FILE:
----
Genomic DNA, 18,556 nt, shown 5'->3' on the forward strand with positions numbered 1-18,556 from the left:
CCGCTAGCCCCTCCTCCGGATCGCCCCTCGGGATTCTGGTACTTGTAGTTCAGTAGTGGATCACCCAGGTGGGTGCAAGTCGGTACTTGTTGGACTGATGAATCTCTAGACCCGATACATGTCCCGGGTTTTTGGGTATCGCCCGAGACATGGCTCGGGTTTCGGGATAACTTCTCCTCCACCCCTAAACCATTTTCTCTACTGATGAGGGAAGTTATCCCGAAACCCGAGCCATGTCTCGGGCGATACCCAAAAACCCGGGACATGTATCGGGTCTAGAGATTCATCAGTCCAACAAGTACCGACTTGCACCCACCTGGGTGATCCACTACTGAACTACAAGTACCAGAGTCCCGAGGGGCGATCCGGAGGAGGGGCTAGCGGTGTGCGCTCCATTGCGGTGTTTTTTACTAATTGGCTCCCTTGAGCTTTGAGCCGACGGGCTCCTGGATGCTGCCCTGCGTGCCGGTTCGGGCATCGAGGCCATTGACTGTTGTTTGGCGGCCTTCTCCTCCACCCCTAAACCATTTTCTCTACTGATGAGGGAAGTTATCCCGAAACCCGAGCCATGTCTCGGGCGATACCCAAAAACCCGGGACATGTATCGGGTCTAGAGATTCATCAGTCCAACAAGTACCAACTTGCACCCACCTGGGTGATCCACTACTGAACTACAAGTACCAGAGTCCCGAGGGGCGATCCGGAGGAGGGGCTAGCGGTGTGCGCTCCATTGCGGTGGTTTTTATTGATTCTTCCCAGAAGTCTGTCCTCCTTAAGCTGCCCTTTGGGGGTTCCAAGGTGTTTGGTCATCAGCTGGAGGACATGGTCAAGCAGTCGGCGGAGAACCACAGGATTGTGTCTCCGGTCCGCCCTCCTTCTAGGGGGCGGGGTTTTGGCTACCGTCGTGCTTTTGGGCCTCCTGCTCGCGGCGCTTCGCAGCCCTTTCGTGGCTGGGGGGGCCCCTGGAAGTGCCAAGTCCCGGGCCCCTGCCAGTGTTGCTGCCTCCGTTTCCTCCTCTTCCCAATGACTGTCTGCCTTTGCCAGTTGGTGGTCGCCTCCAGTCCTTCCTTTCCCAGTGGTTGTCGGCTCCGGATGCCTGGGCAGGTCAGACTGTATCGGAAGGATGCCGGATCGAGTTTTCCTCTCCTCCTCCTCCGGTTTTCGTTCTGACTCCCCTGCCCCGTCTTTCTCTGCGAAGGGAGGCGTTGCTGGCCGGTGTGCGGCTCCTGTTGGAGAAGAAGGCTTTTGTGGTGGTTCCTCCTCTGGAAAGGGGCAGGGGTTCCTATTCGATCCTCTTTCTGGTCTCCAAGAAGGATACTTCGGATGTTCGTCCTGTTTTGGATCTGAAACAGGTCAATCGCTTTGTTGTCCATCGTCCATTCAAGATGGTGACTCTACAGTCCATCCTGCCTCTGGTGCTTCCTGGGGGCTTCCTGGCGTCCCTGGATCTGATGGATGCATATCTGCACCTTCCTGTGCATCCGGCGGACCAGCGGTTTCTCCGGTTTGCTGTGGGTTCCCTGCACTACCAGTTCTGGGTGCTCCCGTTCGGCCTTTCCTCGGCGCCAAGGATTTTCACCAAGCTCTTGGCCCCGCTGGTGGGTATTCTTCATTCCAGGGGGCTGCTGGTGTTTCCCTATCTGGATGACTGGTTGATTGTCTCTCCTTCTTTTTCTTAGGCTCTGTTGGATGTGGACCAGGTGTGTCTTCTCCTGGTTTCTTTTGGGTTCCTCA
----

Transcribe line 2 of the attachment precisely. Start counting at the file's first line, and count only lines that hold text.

CCGCTAGCCCCTCCTCCGGATCGCCCCTCGGGATTCTGGTACTTGTAGTTCAGTAGTGGATCACCCAGGTGGGTGCAAGTCGGTACTTGTTGGACTGATGAATCTCTAGACCCGATACATGTCCCGGGTTTTTGGGTATCGCCCGAGACATGGCTCGGGTTTCGGGATAACTTCTCCTCCACCCCTAAACCATTTTCTCTACTGATGAGGGAAGTTATCCCGAAACCCGAGCCATGTCTCGGGCGATACCCAAAAACCCGGGACATGTATCGGGTCTAGAGATTCATCAGTCCAACAAGTACCGACTTGCACCCACCTGGGTGATCCACTACTGAACTACAAGTACCAGAGTCCCGAGGGGCGATCCGGAGGAGGGGCTAGCGGTGTGCGCTCCATTGCGGTGTTTTTTACTAATTGGCTCCCTTGAGCTTTGAGCCGACGGGCTCCTGGATGCTGCCCTGCGTGCCGGTTCGGGCATCGAGGCCATTGACTGTTGTTTGGCGGCCTTCTCCTCCACCCCTAAACCATTTTCTCTACTGATGAGGGAAGTTATCCCGAAACCCGAGCCATGTCTCGGGCGATACCCAAAAACCCGGGACATGTATCGGGTCTAGAGATTCATCAGTCCAACAAGTACCAACTTGCACCCACCTGGGTGATCCACTACTGAACTACAAGTACCAGAGTCCCGAGGGGCGATCCGGAGGAGGGGCTAGCGGTGTGCGCTCCATTGCGGTGGTTTTTATTGATTCTTCCCAGAAGTCTGTCCTCCTTAAGCTGCCCTTTGGGGGTTCCAAGGTGTTTGGTCATCAGCTGGAGGACATGGTCAAGCAGTCGGCGGAGAACCACAGGATTGTGTCTCCGGTCCGCCCTCCTTCTAGGGGGCGGGGTTTTGGCTACCGTCGTGCTTTTGGGCCTCCTGCTCGCGGCGCTTCGCAGCCCTTTCGTGGCTGGGGGGGCCCCTGGAAGTGCCAAGTCCCGGGCCCCTGCCAGTGTTGCTGCCTCCGTTTCCTCCTCTTCCCAATGACTGTCTGCCTTTGCCAGTTGGTGGTCGCCTCCAGTCCTTCCTTTCCCAGTGGTTGTCGGCTCCGGATGCCTGGGCAGGTCAGACTGTATCGGAAGGATGCCGGATCGAGTTTTCCTCTCCTCCTCCTCCGGTTTTCGTTCTGACTCCCCTGCCCCGTCTTTCTCTGCGAAGGGAGGCGTTGCTGGCCGGTGTGCGGCTCCTGTTGGAGAAGAAGGCTTTTGTGGTGGTTCCTCCTCTGGAAAGGGGCAGGGGTTCCTATTCGATCCTCTTTCTGGTCTCCAAGAAGGATACTTCGGATGTTCGTCCTGTTTTGGATCTGAAACAGGTCAATCGCTTTGTTGTCCATCGTCCATTCAAGATGGTGACTCTACAGTCCATCCTGCCTCTGGTGCTTCCTGGGGGCTTCCTGGCGTCCCTGGATCTGATGGATGCATATCTGCACCTTCCTGTGCATCCGGCGGACCAGCGGTTTCTCCGGTTTGCTGTGGGTTCCCTGCACTACCAGTTCTGGGTGCTCCCGTTCGGCCTTTCCTCGGCGCCAAGGATTTTCACCAAGCTCTTGGCCCCGCTGGTGGGTATTCTTCATTCCAGGGGGCTGCTGGTGTTTCCCTATCTGGATGACTGGTTGATTGTCTCTCCTTCTTTTTCTTAGGCTCTGTTGGATGTGGACCAGGTGTGTCTTCTCCTGGTTTCTTTTGGGTTCCTCA